Scientist Confirms Johnson & Johnson Covered Up Baby Powder Cancer Risks for Decades

Scientist Confirms Johnson & Johnson Covered Up Baby Powder Cancer Risks for Decades

Johnson & Johnson (J&J) knew its products put customers at risk of developing cancer as early as 1971, according to testimony last week in the latest talcum powder cancer lawsuits against the company.

Environmental scientist James Webber was 1 of the first witnesses to testify in the high-profile California trial over claims that J&J’s Baby Powder caused a dying woman’s mesothelioma. Allegedly, J&J knew from multiple studies that the talc-based product was laced with millions of cancer-causing asbestos fibers.

Baby Powder’s contamination with asbestos (a mineral that naturally occurs near talc) has long been the subject of lawsuits. But only in recent years has evidence begun to unravel J&J’s defense – that the company had no idea – and threatened its success in lawsuits to come.

Scientist Questioned about J&J’s Knowledge of Asbestos

During several hours on the stand, Webber explained how he ran tests that showed “clear” evidence of asbestos contamination in the mines from which J&J sourced talc.

“The testing I have seen [shows] that it was present at least as early as 1971 and up through the late 1990s,” said Webber, who ran an asbestos laboratory in New York state.

Despite denying it publicly, J&J had observed this contamination in internal memos. Its notes dismissed the amount of asbestos in its talc as “but a trace,” Webber alleged. But that was just an optimistic interpretation of superficial testing, he said: the tests used methods too weak to detect microscopic asbestos fibers. Webber insisted the actual tests results revealed there could be millions of asbestos fibers per gram of talc.

And J&J’s inaccurate reports were allegedly only the tip of the iceberg. In some instances, Webber said, photos attached to J&J’s reports revealed that “they had been seeing it and not reporting it.”

Johnson & Johnson Baby Powder and Cancer

Companies that mine talc are required to take extra steps to ensure the absence of asbestos in their talc. Instead, J&J allegedly went to great lengths to fake it.

Not only did the company know about the asbestos contamination, evidence suggests, but J&J also failed to warn its customers about the link between Baby Powder and cancer or replace its talc with a safer alternative. As a result, J&J guaranteed its customers’ exposure to asbestos.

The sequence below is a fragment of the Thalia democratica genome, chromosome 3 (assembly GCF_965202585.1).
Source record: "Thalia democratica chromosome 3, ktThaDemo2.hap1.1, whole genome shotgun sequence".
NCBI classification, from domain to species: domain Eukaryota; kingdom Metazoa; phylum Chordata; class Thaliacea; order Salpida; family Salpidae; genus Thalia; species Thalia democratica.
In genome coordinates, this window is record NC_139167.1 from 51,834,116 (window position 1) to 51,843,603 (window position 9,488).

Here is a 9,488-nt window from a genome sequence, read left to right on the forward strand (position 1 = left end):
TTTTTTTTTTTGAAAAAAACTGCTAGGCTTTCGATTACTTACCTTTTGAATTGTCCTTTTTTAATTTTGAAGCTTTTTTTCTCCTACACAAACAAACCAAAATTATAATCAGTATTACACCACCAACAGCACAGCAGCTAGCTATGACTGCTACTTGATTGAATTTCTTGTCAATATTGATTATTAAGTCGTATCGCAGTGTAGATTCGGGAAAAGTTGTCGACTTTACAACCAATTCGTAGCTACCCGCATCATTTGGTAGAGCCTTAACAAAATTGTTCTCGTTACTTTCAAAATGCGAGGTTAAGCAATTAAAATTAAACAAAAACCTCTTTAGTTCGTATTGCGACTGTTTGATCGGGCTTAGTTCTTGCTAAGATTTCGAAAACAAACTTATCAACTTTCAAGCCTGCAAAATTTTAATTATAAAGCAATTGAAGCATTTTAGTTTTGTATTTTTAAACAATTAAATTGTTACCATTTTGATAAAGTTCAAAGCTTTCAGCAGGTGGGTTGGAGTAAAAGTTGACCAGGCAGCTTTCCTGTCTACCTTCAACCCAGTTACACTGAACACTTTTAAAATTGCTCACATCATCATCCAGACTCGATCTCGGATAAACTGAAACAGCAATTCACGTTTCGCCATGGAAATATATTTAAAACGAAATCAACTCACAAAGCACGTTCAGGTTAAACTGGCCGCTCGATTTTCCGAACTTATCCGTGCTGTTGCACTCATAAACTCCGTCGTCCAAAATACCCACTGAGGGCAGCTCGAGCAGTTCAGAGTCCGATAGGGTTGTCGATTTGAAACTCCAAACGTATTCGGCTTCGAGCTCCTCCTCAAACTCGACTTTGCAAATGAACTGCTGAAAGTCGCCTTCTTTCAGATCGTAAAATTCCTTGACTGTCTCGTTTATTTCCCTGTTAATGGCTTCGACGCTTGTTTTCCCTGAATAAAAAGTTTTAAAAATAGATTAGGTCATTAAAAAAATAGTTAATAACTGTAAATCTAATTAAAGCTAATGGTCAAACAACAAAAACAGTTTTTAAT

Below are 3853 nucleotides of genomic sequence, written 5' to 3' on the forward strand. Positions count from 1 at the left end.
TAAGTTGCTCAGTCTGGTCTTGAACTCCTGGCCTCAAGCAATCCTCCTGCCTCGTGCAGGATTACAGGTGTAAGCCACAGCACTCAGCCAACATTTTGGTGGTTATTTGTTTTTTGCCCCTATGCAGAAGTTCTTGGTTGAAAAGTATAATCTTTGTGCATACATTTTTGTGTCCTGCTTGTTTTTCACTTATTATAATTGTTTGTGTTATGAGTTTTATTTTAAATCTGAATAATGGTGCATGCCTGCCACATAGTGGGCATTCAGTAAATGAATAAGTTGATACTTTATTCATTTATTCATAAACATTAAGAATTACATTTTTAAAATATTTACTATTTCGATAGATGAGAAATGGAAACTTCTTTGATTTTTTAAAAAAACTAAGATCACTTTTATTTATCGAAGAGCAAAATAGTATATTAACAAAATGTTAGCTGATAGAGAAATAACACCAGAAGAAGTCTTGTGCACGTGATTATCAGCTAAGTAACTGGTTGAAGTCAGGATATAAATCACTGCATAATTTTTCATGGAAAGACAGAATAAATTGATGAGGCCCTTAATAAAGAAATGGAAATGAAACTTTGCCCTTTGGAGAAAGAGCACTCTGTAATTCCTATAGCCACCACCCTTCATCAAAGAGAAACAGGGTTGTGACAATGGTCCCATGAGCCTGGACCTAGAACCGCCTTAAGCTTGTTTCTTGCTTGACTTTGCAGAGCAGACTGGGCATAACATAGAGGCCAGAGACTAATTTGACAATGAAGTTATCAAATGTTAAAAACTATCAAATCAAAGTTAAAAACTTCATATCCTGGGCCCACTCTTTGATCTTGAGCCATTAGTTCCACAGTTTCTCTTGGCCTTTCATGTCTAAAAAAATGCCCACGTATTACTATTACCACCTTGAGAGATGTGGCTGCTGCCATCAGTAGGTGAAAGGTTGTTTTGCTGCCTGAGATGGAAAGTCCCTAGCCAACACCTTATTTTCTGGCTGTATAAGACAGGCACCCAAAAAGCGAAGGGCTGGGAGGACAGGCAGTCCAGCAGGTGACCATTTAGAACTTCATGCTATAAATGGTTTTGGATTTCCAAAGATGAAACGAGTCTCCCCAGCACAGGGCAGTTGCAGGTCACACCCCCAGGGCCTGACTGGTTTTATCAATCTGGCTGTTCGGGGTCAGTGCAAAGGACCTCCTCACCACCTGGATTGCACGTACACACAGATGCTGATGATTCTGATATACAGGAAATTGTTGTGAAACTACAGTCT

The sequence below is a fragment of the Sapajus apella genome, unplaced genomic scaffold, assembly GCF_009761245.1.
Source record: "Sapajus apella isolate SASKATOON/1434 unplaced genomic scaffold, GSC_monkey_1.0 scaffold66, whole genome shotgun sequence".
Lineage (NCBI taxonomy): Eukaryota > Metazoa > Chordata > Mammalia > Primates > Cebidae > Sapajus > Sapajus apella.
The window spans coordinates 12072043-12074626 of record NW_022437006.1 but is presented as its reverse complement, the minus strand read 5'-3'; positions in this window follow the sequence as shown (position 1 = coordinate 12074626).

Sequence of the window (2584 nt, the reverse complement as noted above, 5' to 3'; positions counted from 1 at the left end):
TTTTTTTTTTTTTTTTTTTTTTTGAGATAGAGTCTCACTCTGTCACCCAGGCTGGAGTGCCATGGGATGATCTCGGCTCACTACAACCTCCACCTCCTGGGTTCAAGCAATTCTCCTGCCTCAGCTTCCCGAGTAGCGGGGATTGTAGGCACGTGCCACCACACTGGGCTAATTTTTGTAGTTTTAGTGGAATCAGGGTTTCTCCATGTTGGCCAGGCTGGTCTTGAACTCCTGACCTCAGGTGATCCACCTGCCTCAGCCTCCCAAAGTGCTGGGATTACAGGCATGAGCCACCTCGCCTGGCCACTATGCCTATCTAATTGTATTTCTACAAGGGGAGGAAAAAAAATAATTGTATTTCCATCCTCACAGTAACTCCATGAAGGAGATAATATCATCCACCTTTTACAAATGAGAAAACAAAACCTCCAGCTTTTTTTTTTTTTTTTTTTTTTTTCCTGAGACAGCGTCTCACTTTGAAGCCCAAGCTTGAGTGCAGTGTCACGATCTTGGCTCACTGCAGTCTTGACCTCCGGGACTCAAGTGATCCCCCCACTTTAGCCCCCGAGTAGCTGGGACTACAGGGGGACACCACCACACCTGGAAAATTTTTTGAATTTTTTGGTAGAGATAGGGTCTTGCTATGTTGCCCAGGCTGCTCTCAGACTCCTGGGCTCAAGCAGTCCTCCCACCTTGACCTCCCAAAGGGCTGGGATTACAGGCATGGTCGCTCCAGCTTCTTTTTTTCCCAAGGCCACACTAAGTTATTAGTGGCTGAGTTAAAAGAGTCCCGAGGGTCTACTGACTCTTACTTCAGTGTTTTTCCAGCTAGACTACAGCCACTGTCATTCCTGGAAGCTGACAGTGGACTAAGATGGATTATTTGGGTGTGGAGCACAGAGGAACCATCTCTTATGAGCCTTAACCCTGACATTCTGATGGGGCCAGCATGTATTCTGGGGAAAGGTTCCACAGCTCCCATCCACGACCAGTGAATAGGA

And regardless of their size or numbers, asbestos fibers are lethal at any capacity. As the World Health Organization (WHO) has stressed repeatedly, there is no safe level of exposure.

Best case scenario, J&J customers were deceived by a company entrusted with their health. But in the worst cases, claimants say they developed mesothelioma, ovarian cancer, and other asbestos-caused diseases as a result of using J&J’s products – which have been proven in many lawsuits to irrevocably injure or even kill unsuspecting consumers.

A History of Deception Comes Back to Bite J&J

Webber’s findings were only the latest of similar results from several different laboratories, each using different methods to draw the same conclusion: a “long history” and cover-up of asbestos pollution in talc mines. And this lawsuit is only the latest in thousands filed against J&J in the last few years.

You need only look at the past year to understand its staggering rate of losses:

Since talc-asbestos lawsuits started going to trial in 2016, Johnson & Johnson has shelled out more than $5 Billion in awards to ovarian cancer victims alone. Nothing about its talc products has changed.

And now J&J faces more than 6,500 claims in the fast-emerging mesothelioma litigation. As evidence continues to mount that J&J knowingly endangered its customers, this litigation could set an important precedent for plaintiffs’ chances of success: that J&J cannot deny the contamination of Baby Powder as they have denied that it directly causes cancer. In the meantime, consumers would be wise to avoid the product altogether.

Sokolove Law Team

Contributing Authors

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Last modified: May 17, 2021